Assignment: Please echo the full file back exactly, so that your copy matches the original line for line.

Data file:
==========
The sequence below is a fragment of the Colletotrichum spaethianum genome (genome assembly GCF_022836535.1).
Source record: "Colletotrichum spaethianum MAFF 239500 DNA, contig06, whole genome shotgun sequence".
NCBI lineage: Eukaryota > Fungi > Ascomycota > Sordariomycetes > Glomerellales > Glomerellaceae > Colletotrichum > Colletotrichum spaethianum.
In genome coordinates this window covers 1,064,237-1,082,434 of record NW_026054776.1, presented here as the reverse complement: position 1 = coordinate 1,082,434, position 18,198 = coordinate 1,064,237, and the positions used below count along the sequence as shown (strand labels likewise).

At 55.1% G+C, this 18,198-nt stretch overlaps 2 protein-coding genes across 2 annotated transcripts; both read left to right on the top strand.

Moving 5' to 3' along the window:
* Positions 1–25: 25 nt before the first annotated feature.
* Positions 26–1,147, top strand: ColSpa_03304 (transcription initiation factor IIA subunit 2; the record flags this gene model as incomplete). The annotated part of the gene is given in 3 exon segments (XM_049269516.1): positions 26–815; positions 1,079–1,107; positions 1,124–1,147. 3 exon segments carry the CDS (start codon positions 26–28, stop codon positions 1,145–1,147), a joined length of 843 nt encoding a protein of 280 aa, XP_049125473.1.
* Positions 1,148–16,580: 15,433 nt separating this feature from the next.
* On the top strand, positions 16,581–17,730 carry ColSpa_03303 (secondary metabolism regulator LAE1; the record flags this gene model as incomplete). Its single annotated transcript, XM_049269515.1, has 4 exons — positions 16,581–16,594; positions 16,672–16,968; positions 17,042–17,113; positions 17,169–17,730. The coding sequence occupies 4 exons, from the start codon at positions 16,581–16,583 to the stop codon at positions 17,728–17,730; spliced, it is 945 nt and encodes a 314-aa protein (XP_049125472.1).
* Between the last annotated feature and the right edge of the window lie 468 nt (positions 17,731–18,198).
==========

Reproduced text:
The sequence below is a fragment of the Colletotrichum spaethianum genome (genome assembly GCF_022836535.1).
Source record: "Colletotrichum spaethianum MAFF 239500 DNA, contig06, whole genome shotgun sequence".
NCBI lineage: Eukaryota > Fungi > Ascomycota > Sordariomycetes > Glomerellales > Glomerellaceae > Colletotrichum > Colletotrichum spaethianum.
In genome coordinates this window covers 1,064,237-1,082,434 of record NW_026054776.1, presented here as the reverse complement: position 1 = coordinate 1,082,434, position 18,198 = coordinate 1,064,237, and the positions used below count along the sequence as shown (strand labels likewise).

At 55.1% G+C, this 18,198-nt stretch overlaps 2 protein-coding genes across 2 annotated transcripts; both read left to right on the top strand.

Moving 5' to 3' along the window:
* Positions 1–25: 25 nt before the first annotated feature.
* Positions 26–1,147, top strand: ColSpa_03304 (transcription initiation factor IIA subunit 2; the record flags this gene model as incomplete). The annotated part of the gene is given in 3 exon segments (XM_049269516.1): positions 26–815; positions 1,079–1,107; positions 1,124–1,147. 3 exon segments carry the CDS (start codon positions 26–28, stop codon positions 1,145–1,147), a joined length of 843 nt encoding a protein of 280 aa, XP_049125473.1.
* Positions 1,148–16,580: 15,433 nt separating this feature from the next.
* On the top strand, positions 16,581–17,730 carry ColSpa_03303 (secondary metabolism regulator LAE1; the record flags this gene model as incomplete). Its single annotated transcript, XM_049269515.1, has 4 exons — positions 16,581–16,594; positions 16,672–16,968; positions 17,042–17,113; positions 17,169–17,730. The coding sequence occupies 4 exons, from the start codon at positions 16,581–16,583 to the stop codon at positions 17,728–17,730; spliced, it is 945 nt and encodes a 314-aa protein (XP_049125472.1).
* Between the last annotated feature and the right edge of the window lie 468 nt (positions 17,731–18,198).